She wondered very much why people wrote him such long, long letters, all on blue paper and tied up with pink tape. She felt sure they were not nice letters, for his face always looked worried over them; and when he had finished he threw them on the floor, as though he were glad. This made her so curious that she once ventured to ask him what they were. They were called "briefs", he told her. But she was not much wiser; for, hearing from Nurse Smith that "brief" was another word for short, she felt sure there must be some mistake.

Exactly as the clock struck eight Nurse's knock came at the door, Ruth got down from her chair and said good-night.

Sometimes her father was so deeply engaged in his reading that he stared at her with a far-away look in his eyes, as if he scarcely knew who she was. After a minute he said absently: "Bed-time, eh? Good-night. Good-night, my dear." Sometimes when he was a little less absorbed he put a sixpence or a shilling into her hand as he kissed her, and added: "There's something to spend at the toy-shop."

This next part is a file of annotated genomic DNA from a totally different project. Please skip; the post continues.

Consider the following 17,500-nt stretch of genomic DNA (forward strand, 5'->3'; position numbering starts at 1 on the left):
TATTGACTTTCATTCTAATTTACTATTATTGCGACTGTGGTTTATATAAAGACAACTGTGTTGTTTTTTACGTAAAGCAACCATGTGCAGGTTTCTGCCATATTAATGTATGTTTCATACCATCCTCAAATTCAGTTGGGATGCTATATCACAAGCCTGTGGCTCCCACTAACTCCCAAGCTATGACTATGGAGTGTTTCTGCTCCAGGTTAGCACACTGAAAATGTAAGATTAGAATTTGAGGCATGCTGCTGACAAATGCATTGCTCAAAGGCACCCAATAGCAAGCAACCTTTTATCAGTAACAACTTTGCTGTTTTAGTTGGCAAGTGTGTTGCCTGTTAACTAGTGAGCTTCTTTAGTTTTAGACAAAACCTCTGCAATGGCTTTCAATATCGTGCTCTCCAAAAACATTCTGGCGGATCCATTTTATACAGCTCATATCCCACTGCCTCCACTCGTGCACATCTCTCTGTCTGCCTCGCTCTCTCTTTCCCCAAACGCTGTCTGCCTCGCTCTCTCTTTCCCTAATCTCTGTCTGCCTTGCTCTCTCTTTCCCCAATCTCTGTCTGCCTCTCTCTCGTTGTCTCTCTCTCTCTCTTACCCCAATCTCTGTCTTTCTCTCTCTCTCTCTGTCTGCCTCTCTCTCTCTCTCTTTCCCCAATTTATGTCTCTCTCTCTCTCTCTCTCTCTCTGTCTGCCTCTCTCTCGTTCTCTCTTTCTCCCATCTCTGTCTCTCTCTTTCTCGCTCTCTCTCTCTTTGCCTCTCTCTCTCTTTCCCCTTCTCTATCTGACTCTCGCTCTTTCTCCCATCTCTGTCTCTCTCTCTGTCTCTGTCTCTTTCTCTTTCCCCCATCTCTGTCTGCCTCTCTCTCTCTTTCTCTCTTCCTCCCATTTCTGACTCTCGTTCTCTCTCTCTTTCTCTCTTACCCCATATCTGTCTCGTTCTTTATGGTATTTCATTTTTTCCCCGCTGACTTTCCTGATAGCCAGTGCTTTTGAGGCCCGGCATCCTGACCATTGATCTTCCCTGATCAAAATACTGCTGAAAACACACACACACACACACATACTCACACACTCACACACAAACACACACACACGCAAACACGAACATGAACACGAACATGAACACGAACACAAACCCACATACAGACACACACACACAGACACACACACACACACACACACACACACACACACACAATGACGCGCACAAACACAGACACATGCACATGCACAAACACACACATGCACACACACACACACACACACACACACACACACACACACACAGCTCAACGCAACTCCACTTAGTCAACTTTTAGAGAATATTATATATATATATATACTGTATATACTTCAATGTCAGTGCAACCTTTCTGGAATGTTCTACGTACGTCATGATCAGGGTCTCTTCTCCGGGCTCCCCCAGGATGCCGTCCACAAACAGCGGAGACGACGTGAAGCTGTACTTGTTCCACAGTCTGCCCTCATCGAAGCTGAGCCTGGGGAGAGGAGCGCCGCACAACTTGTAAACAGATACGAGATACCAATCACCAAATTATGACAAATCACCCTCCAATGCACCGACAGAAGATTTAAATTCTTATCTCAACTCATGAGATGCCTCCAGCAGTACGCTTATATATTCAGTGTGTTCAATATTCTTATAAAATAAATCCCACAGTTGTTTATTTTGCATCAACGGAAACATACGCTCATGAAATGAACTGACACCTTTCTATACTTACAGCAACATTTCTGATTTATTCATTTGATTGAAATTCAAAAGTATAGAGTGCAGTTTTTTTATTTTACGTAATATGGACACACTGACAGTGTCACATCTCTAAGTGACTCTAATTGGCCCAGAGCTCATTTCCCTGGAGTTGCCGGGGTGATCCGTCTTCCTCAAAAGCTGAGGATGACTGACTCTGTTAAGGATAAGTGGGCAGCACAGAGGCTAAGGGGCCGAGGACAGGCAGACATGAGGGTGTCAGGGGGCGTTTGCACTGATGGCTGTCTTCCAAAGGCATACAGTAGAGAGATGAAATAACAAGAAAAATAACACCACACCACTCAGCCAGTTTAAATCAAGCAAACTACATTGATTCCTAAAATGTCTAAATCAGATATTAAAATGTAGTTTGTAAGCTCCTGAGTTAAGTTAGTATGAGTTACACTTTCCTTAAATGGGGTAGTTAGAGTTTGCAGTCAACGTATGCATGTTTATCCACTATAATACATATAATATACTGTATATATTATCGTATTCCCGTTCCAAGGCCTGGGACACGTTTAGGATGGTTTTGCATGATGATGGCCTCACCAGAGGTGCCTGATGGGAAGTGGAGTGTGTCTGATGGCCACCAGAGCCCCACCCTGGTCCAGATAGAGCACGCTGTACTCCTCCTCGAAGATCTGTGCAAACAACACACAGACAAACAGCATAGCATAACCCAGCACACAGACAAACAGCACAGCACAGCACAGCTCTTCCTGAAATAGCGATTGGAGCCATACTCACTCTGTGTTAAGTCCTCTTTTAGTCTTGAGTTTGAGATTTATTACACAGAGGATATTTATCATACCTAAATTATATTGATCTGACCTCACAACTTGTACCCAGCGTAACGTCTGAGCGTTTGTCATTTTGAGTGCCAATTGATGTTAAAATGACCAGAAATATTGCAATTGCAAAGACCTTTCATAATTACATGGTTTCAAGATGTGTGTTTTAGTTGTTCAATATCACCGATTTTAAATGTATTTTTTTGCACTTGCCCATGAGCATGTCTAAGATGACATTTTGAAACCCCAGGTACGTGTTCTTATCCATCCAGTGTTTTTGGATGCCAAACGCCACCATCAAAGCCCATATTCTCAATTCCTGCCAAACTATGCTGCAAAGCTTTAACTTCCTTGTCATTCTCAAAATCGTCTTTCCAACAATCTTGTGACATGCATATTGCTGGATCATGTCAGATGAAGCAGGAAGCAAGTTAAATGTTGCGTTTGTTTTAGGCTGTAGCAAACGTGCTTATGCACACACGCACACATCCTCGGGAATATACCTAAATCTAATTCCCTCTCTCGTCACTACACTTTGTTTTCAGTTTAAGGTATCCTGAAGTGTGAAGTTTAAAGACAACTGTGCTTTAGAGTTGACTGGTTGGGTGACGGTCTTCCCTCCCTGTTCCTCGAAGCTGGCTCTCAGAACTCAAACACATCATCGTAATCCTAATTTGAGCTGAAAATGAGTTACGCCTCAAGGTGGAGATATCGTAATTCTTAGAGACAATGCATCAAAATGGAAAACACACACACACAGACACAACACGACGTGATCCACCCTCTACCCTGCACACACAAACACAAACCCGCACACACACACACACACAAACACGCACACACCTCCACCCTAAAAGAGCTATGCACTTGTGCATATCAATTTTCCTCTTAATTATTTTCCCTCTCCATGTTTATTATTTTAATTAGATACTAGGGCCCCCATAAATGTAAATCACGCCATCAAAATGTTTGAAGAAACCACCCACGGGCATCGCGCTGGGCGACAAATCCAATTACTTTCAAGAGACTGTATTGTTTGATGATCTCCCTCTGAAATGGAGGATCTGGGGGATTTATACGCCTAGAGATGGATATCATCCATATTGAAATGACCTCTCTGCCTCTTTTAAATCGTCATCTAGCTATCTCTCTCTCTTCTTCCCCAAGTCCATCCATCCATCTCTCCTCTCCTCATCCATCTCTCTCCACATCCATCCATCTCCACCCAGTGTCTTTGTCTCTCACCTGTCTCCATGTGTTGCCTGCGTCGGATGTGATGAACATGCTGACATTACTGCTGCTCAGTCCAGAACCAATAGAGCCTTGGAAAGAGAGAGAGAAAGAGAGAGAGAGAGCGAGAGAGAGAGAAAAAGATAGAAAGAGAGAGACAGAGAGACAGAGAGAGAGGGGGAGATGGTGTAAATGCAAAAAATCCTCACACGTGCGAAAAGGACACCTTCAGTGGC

Ruth received these presents without much surprise or joy. She was used to buying things, and did not find it very interesting; for she could not hope for any sign of pleasure from her dolls when she brought them new clothes or furniture.

It is a little dull when all one's efforts for people are received with a perfectly unmoved face. She had once brought Nurse Smith a small china image, hoping that it would be an agreeable surprise; but that had not been successful either. "Lor', my dear, don't you go spending your money on me," she said. "Chany ornaments ain't much good for anything, to my thinking, 'cept to ketch the dust."